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Ceratosaurus

Discussion in 'vBench (Works in Progress)' started by gorgosaurus, Jul 20, 2007.

  1. gorgosaurus Active Member

    Country:
    England
    This is my 1/18th Ceratosaurus, sculpted by Shane Foulkes.
    [IMG]

    Closer.
    [IMG]


    And closer yet
    [IMG]

    Spike.
  2. Sambaman Well-Known Member

    Country:
    United-States
    Beauty! One of my favorite sculps from Shane!

    Jay H.
    OKC
  3. Tommi A Fixture

    Country:
    United-Kingdom
    Hi Spike

    That is a real nice model and great paint job, where can I buy one of these kits from, I have just got to have one

    Tommi
  4. gorgosaurus Active Member

    Country:
    England
    Tommi, take a look at

    www.cretaceouscreationsofamerica.com

    Shane has some great models.
    Be warned, though... Buy one and you´ll end up wanting want more.

    I made mine do something else than run after or kick at its prey...

    It´s scratching an itch at a tree by the shore of a receded lake.
    [IMG]
    [IMG]

    Go for it, Tommi.

    Spike.
  5. Luftbct New Member

    Country:
    United-States
    Nice!

    Looks great! Nice dino. One minor crittique. I don't think deciduous trees existed yet in the Cretaceous period. I think tall, fern style trees were the norm. However, I'm recalling from the top of my head as opposed to looking in a reference book, so I digress....

    Nice painting!

    Tuck
  6. gorgosaurus Active Member

    Country:
    England
    Excellent point, Tuck!

    I think this way about details aswell.

    So, I checked before adding the tree.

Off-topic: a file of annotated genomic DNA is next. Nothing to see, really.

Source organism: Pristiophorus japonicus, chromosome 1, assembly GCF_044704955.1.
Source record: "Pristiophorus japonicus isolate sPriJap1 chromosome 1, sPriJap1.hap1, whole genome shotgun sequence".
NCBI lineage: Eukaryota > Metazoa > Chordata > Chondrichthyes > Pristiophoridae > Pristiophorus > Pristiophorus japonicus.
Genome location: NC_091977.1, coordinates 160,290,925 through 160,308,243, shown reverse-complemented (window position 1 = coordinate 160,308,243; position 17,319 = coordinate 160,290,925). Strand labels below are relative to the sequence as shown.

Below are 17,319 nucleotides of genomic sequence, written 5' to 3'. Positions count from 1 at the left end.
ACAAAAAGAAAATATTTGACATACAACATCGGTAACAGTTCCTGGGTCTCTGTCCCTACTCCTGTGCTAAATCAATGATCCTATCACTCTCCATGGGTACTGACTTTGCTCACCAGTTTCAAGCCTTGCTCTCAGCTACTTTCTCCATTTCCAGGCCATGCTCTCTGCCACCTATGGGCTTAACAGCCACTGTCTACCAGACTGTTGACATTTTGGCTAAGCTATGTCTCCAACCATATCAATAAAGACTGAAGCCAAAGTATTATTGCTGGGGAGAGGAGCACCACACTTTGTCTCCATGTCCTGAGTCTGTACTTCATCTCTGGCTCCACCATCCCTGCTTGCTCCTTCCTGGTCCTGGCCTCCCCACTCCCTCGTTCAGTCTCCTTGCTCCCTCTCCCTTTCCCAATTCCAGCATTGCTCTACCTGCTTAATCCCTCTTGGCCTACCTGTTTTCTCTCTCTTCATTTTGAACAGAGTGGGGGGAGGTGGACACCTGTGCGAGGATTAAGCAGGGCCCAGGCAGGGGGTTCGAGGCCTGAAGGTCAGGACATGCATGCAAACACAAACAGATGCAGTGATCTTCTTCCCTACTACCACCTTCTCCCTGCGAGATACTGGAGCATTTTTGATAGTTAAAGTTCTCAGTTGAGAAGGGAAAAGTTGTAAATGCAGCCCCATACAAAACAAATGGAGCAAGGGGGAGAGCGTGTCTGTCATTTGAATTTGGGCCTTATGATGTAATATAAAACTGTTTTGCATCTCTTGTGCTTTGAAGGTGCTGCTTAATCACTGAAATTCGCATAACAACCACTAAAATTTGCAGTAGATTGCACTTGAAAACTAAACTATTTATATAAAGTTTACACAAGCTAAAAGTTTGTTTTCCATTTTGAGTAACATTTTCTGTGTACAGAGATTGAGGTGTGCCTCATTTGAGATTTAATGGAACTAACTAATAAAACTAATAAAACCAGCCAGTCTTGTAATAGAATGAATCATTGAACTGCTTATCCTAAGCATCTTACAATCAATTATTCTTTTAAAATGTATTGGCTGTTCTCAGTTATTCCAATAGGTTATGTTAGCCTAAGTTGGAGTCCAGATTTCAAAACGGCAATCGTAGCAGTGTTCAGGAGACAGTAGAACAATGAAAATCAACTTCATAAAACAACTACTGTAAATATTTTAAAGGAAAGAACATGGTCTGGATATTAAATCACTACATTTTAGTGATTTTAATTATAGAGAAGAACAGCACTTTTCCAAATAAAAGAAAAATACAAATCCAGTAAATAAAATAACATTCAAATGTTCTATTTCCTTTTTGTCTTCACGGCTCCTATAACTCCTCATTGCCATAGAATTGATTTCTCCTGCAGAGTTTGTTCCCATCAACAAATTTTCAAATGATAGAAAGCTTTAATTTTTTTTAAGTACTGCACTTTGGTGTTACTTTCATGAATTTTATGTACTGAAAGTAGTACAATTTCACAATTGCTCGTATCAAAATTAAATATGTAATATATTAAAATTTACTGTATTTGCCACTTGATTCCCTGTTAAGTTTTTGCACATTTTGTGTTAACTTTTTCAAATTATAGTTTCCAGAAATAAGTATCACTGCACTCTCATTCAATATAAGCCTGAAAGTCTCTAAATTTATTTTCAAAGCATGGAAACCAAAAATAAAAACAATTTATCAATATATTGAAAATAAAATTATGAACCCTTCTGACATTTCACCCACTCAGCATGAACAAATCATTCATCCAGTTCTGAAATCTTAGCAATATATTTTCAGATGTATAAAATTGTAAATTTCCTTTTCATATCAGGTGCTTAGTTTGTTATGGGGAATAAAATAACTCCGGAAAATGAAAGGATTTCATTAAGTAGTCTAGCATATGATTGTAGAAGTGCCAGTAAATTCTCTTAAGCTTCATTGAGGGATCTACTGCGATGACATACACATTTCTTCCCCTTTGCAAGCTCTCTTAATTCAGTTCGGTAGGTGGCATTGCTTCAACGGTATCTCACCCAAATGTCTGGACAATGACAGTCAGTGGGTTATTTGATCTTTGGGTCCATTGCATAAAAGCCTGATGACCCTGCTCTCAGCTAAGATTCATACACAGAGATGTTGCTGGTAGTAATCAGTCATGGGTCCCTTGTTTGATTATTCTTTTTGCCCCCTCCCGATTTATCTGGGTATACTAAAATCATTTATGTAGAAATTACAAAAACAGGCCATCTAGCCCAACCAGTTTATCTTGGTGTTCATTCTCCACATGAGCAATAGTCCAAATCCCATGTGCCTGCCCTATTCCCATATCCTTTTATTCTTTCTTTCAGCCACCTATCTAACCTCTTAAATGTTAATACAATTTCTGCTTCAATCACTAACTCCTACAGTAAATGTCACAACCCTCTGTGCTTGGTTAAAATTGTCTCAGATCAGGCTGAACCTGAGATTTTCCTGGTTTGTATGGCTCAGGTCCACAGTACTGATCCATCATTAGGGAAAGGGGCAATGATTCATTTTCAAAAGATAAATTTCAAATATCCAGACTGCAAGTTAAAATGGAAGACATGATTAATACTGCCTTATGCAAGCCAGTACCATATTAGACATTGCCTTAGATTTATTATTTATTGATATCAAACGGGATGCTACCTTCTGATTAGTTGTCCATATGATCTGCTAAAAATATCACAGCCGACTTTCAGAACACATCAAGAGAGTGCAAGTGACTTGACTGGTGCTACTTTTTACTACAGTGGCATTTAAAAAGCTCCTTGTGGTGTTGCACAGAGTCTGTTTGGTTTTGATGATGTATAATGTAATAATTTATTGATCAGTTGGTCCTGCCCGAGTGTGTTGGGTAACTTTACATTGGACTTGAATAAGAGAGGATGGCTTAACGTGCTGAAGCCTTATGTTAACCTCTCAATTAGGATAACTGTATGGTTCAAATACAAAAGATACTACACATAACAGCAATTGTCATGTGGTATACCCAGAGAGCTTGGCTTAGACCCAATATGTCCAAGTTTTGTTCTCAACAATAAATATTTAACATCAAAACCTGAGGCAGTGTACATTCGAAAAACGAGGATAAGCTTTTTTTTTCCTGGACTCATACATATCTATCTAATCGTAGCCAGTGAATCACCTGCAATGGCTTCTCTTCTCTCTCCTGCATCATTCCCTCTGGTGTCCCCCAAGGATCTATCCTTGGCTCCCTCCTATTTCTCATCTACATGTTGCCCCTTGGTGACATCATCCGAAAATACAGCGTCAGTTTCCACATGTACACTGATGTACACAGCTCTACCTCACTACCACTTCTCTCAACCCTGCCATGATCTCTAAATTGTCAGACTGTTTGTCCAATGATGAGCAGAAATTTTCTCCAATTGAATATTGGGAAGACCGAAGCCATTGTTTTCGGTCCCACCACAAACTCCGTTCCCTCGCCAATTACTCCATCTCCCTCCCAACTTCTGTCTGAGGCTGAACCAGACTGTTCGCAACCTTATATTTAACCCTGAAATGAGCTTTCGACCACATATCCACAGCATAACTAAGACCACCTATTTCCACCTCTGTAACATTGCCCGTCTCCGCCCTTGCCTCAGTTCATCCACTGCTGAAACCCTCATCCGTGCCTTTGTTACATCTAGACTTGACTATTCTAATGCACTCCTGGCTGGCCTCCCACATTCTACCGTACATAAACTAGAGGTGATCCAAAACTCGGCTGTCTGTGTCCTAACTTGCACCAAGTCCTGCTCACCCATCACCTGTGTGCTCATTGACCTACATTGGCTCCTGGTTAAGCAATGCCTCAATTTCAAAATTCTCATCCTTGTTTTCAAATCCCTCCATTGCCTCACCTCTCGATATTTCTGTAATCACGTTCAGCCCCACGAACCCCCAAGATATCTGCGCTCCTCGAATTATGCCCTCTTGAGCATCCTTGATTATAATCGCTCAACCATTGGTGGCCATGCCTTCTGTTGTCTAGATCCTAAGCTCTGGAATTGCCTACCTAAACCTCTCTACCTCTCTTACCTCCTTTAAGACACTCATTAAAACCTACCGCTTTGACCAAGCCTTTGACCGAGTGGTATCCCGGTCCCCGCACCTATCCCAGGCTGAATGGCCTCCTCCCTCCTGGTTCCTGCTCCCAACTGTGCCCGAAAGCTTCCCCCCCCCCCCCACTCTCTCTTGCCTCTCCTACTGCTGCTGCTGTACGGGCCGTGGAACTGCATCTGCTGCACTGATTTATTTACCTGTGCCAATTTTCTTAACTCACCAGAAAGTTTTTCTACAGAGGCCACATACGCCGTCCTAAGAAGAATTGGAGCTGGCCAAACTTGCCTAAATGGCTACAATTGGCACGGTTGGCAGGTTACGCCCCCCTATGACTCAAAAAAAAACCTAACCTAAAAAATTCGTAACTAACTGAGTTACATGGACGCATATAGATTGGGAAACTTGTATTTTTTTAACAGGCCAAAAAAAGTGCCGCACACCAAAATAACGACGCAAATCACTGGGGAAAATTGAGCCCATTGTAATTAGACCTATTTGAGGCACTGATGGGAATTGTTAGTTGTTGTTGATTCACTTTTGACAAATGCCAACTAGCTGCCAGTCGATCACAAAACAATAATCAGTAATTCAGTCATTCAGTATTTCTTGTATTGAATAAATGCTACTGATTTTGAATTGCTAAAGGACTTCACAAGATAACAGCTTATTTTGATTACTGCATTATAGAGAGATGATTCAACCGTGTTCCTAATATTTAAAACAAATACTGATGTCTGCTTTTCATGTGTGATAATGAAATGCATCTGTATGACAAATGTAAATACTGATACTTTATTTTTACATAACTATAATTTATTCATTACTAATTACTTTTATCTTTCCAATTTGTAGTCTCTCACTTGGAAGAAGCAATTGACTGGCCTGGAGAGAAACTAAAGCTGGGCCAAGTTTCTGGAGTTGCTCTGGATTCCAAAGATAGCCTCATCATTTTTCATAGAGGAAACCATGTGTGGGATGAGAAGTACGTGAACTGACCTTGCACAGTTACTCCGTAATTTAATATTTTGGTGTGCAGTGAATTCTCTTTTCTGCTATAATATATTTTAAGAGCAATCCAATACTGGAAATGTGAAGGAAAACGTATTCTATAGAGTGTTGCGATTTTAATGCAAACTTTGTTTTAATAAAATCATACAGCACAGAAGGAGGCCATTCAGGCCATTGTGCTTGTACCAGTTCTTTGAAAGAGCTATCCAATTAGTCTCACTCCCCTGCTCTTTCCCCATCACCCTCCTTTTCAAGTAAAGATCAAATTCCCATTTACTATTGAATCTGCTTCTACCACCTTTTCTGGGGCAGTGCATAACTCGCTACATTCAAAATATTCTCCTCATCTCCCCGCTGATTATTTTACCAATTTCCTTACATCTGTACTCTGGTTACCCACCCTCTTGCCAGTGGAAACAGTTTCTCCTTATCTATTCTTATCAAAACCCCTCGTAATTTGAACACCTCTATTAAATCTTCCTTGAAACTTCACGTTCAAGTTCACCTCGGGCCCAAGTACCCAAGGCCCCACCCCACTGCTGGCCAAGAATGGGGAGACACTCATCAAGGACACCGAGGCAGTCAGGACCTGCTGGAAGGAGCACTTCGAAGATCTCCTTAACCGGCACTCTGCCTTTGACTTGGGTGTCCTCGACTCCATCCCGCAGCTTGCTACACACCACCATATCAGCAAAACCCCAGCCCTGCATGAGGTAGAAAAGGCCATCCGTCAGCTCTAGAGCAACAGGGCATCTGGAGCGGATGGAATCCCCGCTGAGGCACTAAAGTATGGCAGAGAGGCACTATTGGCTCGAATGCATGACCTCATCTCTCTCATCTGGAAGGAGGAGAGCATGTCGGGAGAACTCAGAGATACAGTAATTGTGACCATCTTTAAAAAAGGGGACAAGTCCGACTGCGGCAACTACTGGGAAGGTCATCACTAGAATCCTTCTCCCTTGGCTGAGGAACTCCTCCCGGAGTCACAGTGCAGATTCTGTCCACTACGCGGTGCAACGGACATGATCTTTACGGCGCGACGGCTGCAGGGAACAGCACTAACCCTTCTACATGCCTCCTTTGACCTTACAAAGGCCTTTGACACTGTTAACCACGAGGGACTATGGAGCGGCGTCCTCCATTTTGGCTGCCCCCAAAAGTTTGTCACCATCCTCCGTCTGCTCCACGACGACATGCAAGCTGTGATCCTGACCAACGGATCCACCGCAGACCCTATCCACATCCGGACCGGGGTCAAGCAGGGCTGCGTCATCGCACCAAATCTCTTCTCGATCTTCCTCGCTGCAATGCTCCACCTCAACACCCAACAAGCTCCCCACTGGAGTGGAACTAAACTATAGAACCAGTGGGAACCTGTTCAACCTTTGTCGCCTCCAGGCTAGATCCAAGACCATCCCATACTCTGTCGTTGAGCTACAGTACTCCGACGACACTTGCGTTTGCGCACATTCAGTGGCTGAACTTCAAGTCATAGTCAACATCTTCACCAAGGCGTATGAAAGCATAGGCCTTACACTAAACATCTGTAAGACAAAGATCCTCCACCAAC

Ceratosaurus remains have been found in North America, Tanzania and Portugal. They pre-date the Cretaceous Period, most finds coming from the Morrison Formation, dated to the Jurassic Period, between 155 and 145 million years ago.

    Deciduous trees and shrubs feature more dominantly in vegetation from the Cretaceous period onwards, but are known from earlier.

    For example, in 2004 a spectacular Antartic find was reported by Miller, Cully and Kneprath.
    They found 3 examples of fossilised stands of deciduous Glossopterid trees, including many trunks preserved as they stood on the forest floor surrounded by masses of fallen leaves. Though resembling Christmas trees in their overall conical shape, these trees had broad, spear-head shaped leaves. These fossils were from Permian Period deposits, long before the Jurassic.

    The bare raised ridge was originally "planted" with brass etched ferns and cycads made from milliput and palm leaves. These were the dominant vegetation of the time.
    They looked too artificial, so I scrapped them and chose to model a lake edge scoured and eroded of most plant life - like one I saw at the Lake District a couple of years ago.
    So the only greenery clinging on now is around the base of the tree. The flotsam of rotting vegetation at the muddy edge of the receded lake-water indicates abundant plant life nearby.
    [IMG]

    Spike.
  7. dbang1988 Member

    Little comment, whre are the foot prints behind the dinosaur?
  8. gorgosaurus Active Member

    Country:
    England
    That´s a valid observation.

    By the time I´d thought of it the plaster and glue mix was dry.
    I reasoned that the dried mud would be hard enough to not take an impression.
    But they should be there behind a beast of this size.

    First I´ll just add a darker stain.

    If that doesn´t look right I will have to carve them in.

    I did remember to emphasise the slight foot impression on the base behind my Gorgosaurus.

    Spike.
  9. flart1943 Active Member

    Country:
    England
    Hi Spike
    Something different again. I still love it.
    Pete
  10. Sambaman Well-Known Member

    Country:
    United-States
    I couldn't tell he was "scratching" on the tree in the first few pics. I just thought he was mounted really close to the tree.......very creative touch!

    Jay H.
    OKC
  11. MAB Well-Known Member

    Country:
    Italy
    Hi Spike Compliments
    I have seen all yours dinosaur ..... are all beautiful ....... but this is what it appeals more to me :)
    MAB ;)
  12. gorgosaurus Active Member

    Country:
    England
    Thank you all.

    Spike.

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